New Yorkers, do you remember the heat wave of July 2012 in the city? As we sweltered in the oppressive heat, we came within a whisker of the month-long heat record set eleven years earlier. Ten days broke the 90-degree mark. Our asphalt streets jacked up that heat to oven-like conditions. The subway was nearly unbearable. Remember?
But what about Washingtonians? Do you remember July a year earlier? That month in 2011, you set your all-time record for summer misery. For 23 days that month, you broiled in the ninety-plus oven, and broke 100 seven times. Do you remember?
And Dallas, and Houston: You haven’t forgotten that summer either, have you? If Dante Alighieri had been alive to visit you in 2011, his Inferno would have had a whole section devoted to you. Remember the newscasters who fried eggs on car dashboards, and baked cookies on the passenger’s seats? You spent 34 consecutive days above 100 degrees. Do you remember?
Okay, it’s beginning to come back now, isn’t it?
Now, I want you to picture a very different world. This’ll take some imagination, but just try, okay? In this imaginary world, your very coldest July – your record cold July – is hotter than those sizzling months. That’s right: In this hypothetical world, July 2011 would break every record for summer cold snaps in Texas. Only 34 days straight above 100 in Dallas? Thank God for the cool weather! And in this land-of-make-believe, that’s true for every single month of the year. Not one single monthly record low that’s not hotter than the corresponding record high in our world.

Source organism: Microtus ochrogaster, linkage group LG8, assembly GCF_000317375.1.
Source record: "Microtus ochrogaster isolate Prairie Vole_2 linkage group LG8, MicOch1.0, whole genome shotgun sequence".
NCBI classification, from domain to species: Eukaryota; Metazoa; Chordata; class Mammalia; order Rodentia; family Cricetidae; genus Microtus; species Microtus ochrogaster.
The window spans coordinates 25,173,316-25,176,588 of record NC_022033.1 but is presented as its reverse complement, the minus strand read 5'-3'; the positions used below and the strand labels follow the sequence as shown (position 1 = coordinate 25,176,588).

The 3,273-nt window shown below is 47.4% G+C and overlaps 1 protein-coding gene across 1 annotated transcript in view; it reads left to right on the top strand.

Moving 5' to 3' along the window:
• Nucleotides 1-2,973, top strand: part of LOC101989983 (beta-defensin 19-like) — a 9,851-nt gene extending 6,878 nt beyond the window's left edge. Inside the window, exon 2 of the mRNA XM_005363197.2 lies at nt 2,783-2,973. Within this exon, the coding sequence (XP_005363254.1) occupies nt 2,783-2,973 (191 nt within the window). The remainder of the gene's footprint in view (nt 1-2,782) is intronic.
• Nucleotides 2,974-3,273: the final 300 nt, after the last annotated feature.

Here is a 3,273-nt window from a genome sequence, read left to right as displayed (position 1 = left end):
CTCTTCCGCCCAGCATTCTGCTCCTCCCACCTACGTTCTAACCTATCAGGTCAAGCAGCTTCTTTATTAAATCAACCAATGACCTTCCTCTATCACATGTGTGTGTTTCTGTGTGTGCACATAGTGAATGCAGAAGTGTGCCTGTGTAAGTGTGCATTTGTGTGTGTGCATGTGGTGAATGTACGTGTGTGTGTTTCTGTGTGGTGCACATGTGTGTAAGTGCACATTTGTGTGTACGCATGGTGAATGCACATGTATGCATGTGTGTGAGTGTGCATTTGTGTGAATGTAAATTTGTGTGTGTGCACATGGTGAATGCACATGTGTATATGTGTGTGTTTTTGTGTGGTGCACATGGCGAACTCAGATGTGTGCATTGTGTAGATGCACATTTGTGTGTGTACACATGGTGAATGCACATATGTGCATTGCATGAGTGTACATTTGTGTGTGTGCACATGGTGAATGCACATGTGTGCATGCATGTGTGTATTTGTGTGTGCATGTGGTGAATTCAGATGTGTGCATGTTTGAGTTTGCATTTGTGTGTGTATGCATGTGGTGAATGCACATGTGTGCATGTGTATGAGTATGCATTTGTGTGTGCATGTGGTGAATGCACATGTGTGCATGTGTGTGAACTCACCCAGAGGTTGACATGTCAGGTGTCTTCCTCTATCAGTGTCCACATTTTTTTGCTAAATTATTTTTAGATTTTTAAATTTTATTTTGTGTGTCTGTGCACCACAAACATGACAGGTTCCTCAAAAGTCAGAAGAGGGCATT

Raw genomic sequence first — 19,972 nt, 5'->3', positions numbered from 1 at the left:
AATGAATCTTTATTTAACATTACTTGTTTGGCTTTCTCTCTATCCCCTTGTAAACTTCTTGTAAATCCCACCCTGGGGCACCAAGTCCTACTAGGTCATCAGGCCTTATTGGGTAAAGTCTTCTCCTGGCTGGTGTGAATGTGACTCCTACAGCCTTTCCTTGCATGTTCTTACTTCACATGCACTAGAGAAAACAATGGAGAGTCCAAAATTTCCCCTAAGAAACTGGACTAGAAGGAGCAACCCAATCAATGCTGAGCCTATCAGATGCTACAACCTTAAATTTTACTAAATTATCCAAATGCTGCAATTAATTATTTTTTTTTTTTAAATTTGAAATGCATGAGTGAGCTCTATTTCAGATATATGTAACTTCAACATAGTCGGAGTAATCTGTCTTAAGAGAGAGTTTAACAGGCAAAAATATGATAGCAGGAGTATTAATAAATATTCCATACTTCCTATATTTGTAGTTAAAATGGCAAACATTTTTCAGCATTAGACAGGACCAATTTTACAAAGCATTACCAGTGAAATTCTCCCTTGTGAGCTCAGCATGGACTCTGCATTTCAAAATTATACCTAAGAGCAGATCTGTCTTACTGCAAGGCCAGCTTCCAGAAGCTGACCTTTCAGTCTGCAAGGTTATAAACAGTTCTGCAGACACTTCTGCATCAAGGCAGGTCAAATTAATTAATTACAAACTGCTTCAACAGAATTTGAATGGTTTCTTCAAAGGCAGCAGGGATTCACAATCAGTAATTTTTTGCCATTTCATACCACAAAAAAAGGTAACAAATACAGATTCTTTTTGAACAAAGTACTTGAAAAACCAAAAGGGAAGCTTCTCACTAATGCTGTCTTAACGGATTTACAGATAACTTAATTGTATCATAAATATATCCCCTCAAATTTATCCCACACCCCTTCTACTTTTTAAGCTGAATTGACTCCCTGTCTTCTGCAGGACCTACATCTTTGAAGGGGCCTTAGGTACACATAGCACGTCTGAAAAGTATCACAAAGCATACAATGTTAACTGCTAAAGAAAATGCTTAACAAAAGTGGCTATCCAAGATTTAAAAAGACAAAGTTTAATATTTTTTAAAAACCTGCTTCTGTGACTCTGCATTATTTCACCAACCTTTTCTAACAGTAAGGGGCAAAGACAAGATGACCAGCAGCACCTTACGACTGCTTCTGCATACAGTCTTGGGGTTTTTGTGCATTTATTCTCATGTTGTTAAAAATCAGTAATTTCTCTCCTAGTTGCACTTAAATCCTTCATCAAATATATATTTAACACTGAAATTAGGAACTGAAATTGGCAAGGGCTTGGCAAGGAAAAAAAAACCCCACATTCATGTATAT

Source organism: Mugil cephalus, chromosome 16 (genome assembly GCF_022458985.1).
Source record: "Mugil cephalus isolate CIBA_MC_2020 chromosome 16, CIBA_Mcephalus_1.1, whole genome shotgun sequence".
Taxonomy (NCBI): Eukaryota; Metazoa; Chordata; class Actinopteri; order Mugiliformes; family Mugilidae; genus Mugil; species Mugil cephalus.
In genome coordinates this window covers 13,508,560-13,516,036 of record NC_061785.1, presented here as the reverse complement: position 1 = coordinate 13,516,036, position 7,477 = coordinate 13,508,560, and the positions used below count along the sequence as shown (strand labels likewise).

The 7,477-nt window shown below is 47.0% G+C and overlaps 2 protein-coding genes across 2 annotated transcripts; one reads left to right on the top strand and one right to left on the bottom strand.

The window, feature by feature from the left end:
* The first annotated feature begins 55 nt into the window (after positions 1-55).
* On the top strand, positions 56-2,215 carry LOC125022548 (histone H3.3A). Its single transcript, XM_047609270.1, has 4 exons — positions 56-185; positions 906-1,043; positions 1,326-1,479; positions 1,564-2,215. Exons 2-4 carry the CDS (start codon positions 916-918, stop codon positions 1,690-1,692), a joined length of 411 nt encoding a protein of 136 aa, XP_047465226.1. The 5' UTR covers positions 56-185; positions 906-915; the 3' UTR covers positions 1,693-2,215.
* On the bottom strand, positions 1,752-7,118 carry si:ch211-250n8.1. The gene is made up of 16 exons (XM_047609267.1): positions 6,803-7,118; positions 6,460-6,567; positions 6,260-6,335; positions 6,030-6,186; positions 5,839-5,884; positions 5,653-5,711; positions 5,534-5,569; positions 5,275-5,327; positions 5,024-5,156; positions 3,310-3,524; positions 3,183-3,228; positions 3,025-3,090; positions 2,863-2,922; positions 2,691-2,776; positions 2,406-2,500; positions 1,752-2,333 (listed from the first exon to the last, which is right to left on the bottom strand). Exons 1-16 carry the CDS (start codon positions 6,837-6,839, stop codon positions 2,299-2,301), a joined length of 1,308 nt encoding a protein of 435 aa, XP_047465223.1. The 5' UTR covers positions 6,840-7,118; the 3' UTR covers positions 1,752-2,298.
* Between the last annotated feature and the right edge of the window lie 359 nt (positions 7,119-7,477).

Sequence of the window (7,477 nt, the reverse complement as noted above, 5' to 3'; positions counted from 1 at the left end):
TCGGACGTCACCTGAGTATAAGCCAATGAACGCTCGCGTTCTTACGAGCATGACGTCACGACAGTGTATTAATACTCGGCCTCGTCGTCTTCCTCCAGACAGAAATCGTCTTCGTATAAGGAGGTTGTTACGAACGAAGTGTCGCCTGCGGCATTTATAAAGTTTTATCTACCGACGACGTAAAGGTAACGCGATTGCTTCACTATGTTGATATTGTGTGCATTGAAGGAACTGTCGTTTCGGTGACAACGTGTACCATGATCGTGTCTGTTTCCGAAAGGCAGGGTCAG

Could you imagine living in such a world?
Well, depending on where you live, it may not take much imagination very soon. That’s the conclusion of peer-reviewed research published yesterday in the journal Nature. How soon? For New York and Washington, 34 years from now — 2037. For Istanbul and Kampala, same year. But for the six million residents of Papua New Guinea, this strange new world arrives in 2020 – only seven years from now.
“To put it simply,” National Geographic reports, “the coldest year in New Guinea after 2020 will be warmer than the hottest year anyone there has ever experienced.” Continue reading